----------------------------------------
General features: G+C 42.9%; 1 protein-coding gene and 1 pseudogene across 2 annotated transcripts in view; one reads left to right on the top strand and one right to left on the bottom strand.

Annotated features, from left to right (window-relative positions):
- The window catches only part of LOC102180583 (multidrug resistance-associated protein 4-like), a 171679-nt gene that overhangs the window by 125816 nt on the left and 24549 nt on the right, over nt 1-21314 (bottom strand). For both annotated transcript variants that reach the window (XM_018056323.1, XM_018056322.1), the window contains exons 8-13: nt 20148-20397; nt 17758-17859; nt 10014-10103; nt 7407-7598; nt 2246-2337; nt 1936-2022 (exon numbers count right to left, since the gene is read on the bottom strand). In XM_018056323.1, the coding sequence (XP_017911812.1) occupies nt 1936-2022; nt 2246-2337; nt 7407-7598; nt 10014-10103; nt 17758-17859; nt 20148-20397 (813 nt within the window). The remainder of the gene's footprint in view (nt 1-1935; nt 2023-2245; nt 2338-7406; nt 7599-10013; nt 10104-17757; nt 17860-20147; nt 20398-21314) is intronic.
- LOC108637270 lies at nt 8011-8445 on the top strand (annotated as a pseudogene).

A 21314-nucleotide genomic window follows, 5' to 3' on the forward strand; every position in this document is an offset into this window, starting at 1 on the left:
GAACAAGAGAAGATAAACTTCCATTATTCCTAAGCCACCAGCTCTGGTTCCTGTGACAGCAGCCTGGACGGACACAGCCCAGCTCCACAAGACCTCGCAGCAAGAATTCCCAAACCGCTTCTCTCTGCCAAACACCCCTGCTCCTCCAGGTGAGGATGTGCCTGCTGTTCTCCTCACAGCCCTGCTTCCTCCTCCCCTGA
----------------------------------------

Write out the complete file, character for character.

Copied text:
General features: G+C 42.9%; 1 protein-coding gene and 1 pseudogene across 2 annotated transcripts in view; one reads left to right on the top strand and one right to left on the bottom strand.

Annotated features, from left to right (window-relative positions):
- The window catches only part of LOC102180583 (multidrug resistance-associated protein 4-like), a 171679-nt gene that overhangs the window by 125816 nt on the left and 24549 nt on the right, over nt 1-21314 (bottom strand). For both annotated transcript variants that reach the window (XM_018056323.1, XM_018056322.1), the window contains exons 8-13: nt 20148-20397; nt 17758-17859; nt 10014-10103; nt 7407-7598; nt 2246-2337; nt 1936-2022 (exon numbers count right to left, since the gene is read on the bottom strand). In XM_018056323.1, the coding sequence (XP_017911812.1) occupies nt 1936-2022; nt 2246-2337; nt 7407-7598; nt 10014-10103; nt 17758-17859; nt 20148-20397 (813 nt within the window). The remainder of the gene's footprint in view (nt 1-1935; nt 2023-2245; nt 2338-7406; nt 7599-10013; nt 10104-17757; nt 17860-20147; nt 20398-21314) is intronic.
- LOC108637270 lies at nt 8011-8445 on the top strand (annotated as a pseudogene).

A 21314-nucleotide genomic window follows, 5' to 3' on the forward strand; every position in this document is an offset into this window, starting at 1 on the left:
GAACAAGAGAAGATAAACTTCCATTATTCCTAAGCCACCAGCTCTGGTTCCTGTGACAGCAGCCTGGACGGACACAGCCCAGCTCCACAAGACCTCGCAGCAAGAATTCCCAAACCGCTTCTCTCTGCCAAACACCCCTGCTCCTCCAGGTGAGGATGTGCCTGCTGTTCTCCTCACAGCCCTGCTTCCTCCTCCCCTGA